C0rona or Karuna?
There have been some and I wish to stress the word some, who have been suggesting that the recent pandemic should be used as a clarion call to heard the sheep back to the fold by means of what I can only call a method steeped in fear. When one seeks the devil in dark places one will see him in any shape and form that he could possibly exist but what makes me truly appalled is when we see the retribution of God for our iniquities, in every tragedy that descends upon us.
The Archbishop of Bombay joined several prelates across the world in putting out a pastoral advisory coupled with an earnest call to the faithful to be united in prayer. In the Diocese of Rome and several Diocese in Italy, public liturgical services have been suspend till the 3rd of April; this under the direction of the civil government. Such a direction should be taken seriously, as the Church has done, and should only be defied when it contradicts the issue of morals.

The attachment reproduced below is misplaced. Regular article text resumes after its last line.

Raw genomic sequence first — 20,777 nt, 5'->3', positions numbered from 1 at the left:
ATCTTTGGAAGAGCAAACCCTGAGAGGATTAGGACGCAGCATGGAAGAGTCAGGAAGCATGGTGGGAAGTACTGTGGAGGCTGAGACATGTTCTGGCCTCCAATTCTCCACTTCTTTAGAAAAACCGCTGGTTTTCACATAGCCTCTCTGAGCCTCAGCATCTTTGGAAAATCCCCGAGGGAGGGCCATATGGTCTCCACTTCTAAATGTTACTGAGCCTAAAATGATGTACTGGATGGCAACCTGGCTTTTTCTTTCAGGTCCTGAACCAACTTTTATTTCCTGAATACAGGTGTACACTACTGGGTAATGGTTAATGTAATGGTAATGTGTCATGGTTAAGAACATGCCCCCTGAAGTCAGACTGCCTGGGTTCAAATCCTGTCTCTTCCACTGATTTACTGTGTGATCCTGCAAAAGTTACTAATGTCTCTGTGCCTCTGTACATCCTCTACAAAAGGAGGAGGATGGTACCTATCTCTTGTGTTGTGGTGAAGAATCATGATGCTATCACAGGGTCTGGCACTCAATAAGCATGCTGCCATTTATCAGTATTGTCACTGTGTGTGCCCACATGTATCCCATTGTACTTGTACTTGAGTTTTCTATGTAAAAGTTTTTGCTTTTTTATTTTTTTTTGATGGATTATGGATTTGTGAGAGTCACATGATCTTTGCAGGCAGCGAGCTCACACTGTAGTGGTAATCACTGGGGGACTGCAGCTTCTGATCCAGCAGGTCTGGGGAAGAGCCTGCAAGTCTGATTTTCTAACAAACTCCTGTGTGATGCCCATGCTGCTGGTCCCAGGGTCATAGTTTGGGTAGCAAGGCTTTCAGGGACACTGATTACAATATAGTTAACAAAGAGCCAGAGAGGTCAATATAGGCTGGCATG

Which brings us back to the question at hand, is the pandemic God’s doing? And should we call the faithful to repentance in the face of such a pandemic? The prophet Joel called the people to repentance when a locust plague ravaged the land. The reading which is part of the liturgy on Ash Wednesday calls the faithful to sit in sack cloth and ashes. But then again, every liturgy is a call to turn to God and every Eucharist begins with an examination of our failings in the light of a God who always loves.
Repentance is a daily call of the Church and not some seasonal fruit that is offered. While we have seasons like Lent and Advent that heighten this call, the Lord calls us to change our hearts on a daily basis. While God may choose any incident to draw us closer to him with a repentant heart, it’s a very narrow spirituality that chases dark clouds and reads his wrathful hand in tragedies such natural disasters like pandemics, earthquakes and tsunamis.